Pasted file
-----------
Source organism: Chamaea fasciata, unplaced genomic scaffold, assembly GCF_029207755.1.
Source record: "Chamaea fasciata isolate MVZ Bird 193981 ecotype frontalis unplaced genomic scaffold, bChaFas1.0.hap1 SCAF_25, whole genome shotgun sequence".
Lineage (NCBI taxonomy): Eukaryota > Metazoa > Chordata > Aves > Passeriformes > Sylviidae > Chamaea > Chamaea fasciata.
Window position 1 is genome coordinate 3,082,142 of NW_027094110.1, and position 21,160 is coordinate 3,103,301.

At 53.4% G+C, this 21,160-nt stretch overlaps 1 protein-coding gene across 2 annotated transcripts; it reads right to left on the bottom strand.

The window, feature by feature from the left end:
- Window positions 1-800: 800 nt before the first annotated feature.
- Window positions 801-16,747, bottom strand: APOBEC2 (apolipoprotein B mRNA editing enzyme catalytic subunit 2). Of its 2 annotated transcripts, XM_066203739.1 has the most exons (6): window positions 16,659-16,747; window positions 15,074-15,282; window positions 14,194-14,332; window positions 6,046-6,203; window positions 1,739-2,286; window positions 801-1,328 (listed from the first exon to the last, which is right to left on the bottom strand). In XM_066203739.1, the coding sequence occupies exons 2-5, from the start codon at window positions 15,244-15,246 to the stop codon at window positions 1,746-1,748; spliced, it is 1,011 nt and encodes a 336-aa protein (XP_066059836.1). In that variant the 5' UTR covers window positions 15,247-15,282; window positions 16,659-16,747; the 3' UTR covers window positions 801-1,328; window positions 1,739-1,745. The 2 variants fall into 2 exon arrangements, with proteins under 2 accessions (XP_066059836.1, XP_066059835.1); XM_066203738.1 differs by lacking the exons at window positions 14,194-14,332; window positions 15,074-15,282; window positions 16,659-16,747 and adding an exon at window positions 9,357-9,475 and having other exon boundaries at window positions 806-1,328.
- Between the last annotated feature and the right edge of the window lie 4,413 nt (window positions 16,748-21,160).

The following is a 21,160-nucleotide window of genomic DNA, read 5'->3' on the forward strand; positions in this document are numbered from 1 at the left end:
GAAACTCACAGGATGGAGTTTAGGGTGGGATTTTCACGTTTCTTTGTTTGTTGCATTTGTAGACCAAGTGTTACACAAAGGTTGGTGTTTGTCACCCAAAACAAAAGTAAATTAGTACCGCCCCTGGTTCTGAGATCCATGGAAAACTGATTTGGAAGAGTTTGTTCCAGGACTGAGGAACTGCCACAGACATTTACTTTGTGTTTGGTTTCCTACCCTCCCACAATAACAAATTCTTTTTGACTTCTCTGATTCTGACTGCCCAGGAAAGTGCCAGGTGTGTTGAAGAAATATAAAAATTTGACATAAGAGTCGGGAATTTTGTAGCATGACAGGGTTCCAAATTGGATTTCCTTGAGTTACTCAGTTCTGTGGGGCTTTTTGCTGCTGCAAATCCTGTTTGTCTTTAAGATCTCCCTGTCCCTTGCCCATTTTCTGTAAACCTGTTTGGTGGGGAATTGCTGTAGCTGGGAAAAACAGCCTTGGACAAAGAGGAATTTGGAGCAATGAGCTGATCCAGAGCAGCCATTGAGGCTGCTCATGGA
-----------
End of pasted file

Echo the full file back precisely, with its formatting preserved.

Source organism: Chamaea fasciata, unplaced genomic scaffold, assembly GCF_029207755.1.
Source record: "Chamaea fasciata isolate MVZ Bird 193981 ecotype frontalis unplaced genomic scaffold, bChaFas1.0.hap1 SCAF_25, whole genome shotgun sequence".
Lineage (NCBI taxonomy): Eukaryota > Metazoa > Chordata > Aves > Passeriformes > Sylviidae > Chamaea > Chamaea fasciata.
Window position 1 is genome coordinate 3,082,142 of NW_027094110.1, and position 21,160 is coordinate 3,103,301.

At 53.4% G+C, this 21,160-nt stretch overlaps 1 protein-coding gene across 2 annotated transcripts; it reads right to left on the bottom strand.

The window, feature by feature from the left end:
- Window positions 1-800: 800 nt before the first annotated feature.
- Window positions 801-16,747, bottom strand: APOBEC2 (apolipoprotein B mRNA editing enzyme catalytic subunit 2). Of its 2 annotated transcripts, XM_066203739.1 has the most exons (6): window positions 16,659-16,747; window positions 15,074-15,282; window positions 14,194-14,332; window positions 6,046-6,203; window positions 1,739-2,286; window positions 801-1,328 (listed from the first exon to the last, which is right to left on the bottom strand). In XM_066203739.1, the coding sequence occupies exons 2-5, from the start codon at window positions 15,244-15,246 to the stop codon at window positions 1,746-1,748; spliced, it is 1,011 nt and encodes a 336-aa protein (XP_066059836.1). In that variant the 5' UTR covers window positions 15,247-15,282; window positions 16,659-16,747; the 3' UTR covers window positions 801-1,328; window positions 1,739-1,745. The 2 variants fall into 2 exon arrangements, with proteins under 2 accessions (XP_066059836.1, XP_066059835.1); XM_066203738.1 differs by lacking the exons at window positions 14,194-14,332; window positions 15,074-15,282; window positions 16,659-16,747 and adding an exon at window positions 9,357-9,475 and having other exon boundaries at window positions 806-1,328.
- Between the last annotated feature and the right edge of the window lie 4,413 nt (window positions 16,748-21,160).

The following is a 21,160-nucleotide window of genomic DNA, read 5'->3' on the forward strand; positions in this document are numbered from 1 at the left end:
GAAACTCACAGGATGGAGTTTAGGGTGGGATTTTCACGTTTCTTTGTTTGTTGCATTTGTAGACCAAGTGTTACACAAAGGTTGGTGTTTGTCACCCAAAACAAAAGTAAATTAGTACCGCCCCTGGTTCTGAGATCCATGGAAAACTGATTTGGAAGAGTTTGTTCCAGGACTGAGGAACTGCCACAGACATTTACTTTGTGTTTGGTTTCCTACCCTCCCACAATAACAAATTCTTTTTGACTTCTCTGATTCTGACTGCCCAGGAAAGTGCCAGGTGTGTTGAAGAAATATAAAAATTTGACATAAGAGTCGGGAATTTTGTAGCATGACAGGGTTCCAAATTGGATTTCCTTGAGTTACTCAGTTCTGTGGGGCTTTTTGCTGCTGCAAATCCTGTTTGTCTTTAAGATCTCCCTGTCCCTTGCCCATTTTCTGTAAACCTGTTTGGTGGGGAATTGCTGTAGCTGGGAAAAACAGCCTTGGACAAAGAGGAATTTGGAGCAATGAGCTGATCCAGAGCAGCCATTGAGGCTGCTCATGGA